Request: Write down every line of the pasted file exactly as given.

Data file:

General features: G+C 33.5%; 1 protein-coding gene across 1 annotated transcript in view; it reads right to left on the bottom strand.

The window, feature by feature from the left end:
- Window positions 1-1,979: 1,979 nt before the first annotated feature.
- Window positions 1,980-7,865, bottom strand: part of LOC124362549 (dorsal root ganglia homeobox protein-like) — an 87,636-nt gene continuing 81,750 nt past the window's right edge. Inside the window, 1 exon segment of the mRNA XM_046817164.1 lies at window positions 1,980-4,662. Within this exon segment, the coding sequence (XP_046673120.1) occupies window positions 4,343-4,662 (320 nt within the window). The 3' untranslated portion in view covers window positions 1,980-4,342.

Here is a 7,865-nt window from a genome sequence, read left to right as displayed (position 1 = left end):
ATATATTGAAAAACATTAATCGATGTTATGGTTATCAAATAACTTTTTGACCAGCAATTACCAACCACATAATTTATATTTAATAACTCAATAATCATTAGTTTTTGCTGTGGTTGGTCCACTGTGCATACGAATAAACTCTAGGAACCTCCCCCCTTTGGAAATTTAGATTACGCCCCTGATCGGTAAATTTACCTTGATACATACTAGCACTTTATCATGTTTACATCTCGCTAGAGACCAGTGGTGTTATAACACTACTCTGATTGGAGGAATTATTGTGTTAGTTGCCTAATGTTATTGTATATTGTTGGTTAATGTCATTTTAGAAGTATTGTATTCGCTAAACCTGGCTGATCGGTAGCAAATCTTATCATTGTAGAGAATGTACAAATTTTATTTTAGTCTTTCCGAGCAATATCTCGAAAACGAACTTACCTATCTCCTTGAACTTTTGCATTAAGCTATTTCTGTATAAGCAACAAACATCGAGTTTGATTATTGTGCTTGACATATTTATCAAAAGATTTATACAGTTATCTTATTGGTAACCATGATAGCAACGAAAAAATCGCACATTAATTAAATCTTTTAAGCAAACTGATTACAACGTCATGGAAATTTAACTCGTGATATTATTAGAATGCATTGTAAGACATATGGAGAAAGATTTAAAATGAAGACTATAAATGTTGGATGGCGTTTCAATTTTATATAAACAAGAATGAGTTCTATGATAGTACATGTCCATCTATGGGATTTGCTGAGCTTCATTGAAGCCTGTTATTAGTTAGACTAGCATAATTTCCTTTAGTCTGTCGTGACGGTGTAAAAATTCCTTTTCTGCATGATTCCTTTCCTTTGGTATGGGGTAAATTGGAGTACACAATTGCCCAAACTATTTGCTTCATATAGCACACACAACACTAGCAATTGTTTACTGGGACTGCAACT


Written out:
General features: G+C 33.5%; 1 protein-coding gene across 1 annotated transcript in view; it reads right to left on the bottom strand.

The window, feature by feature from the left end:
- Window positions 1-1,979: 1,979 nt before the first annotated feature.
- Window positions 1,980-7,865, bottom strand: part of LOC124362549 (dorsal root ganglia homeobox protein-like) — an 87,636-nt gene continuing 81,750 nt past the window's right edge. Inside the window, 1 exon segment of the mRNA XM_046817164.1 lies at window positions 1,980-4,662. Within this exon segment, the coding sequence (XP_046673120.1) occupies window positions 4,343-4,662 (320 nt within the window). The 3' untranslated portion in view covers window positions 1,980-4,342.

Here is a 7,865-nt window from a genome sequence, read left to right as displayed (position 1 = left end):
ATATATTGAAAAACATTAATCGATGTTATGGTTATCAAATAACTTTTTGACCAGCAATTACCAACCACATAATTTATATTTAATAACTCAATAATCATTAGTTTTTGCTGTGGTTGGTCCACTGTGCATACGAATAAACTCTAGGAACCTCCCCCCTTTGGAAATTTAGATTACGCCCCTGATCGGTAAATTTACCTTGATACATACTAGCACTTTATCATGTTTACATCTCGCTAGAGACCAGTGGTGTTATAACACTACTCTGATTGGAGGAATTATTGTGTTAGTTGCCTAATGTTATTGTATATTGTTGGTTAATGTCATTTTAGAAGTATTGTATTCGCTAAACCTGGCTGATCGGTAGCAAATCTTATCATTGTAGAGAATGTACAAATTTTATTTTAGTCTTTCCGAGCAATATCTCGAAAACGAACTTACCTATCTCCTTGAACTTTTGCATTAAGCTATTTCTGTATAAGCAACAAACATCGAGTTTGATTATTGTGCTTGACATATTTATCAAAAGATTTATACAGTTATCTTATTGGTAACCATGATAGCAACGAAAAAATCGCACATTAATTAAATCTTTTAAGCAAACTGATTACAACGTCATGGAAATTTAACTCGTGATATTATTAGAATGCATTGTAAGACATATGGAGAAAGATTTAAAATGAAGACTATAAATGTTGGATGGCGTTTCAATTTTATATAAACAAGAATGAGTTCTATGATAGTACATGTCCATCTATGGGATTTGCTGAGCTTCATTGAAGCCTGTTATTAGTTAGACTAGCATAATTTCCTTTAGTCTGTCGTGACGGTGTAAAAATTCCTTTTCTGCATGATTCCTTTCCTTTGGTATGGGGTAAATTGGAGTACACAATTGCCCAAACTATTTGCTTCATATAGCACACACAACACTAGCAATTGTTTACTGGGACTGCAACT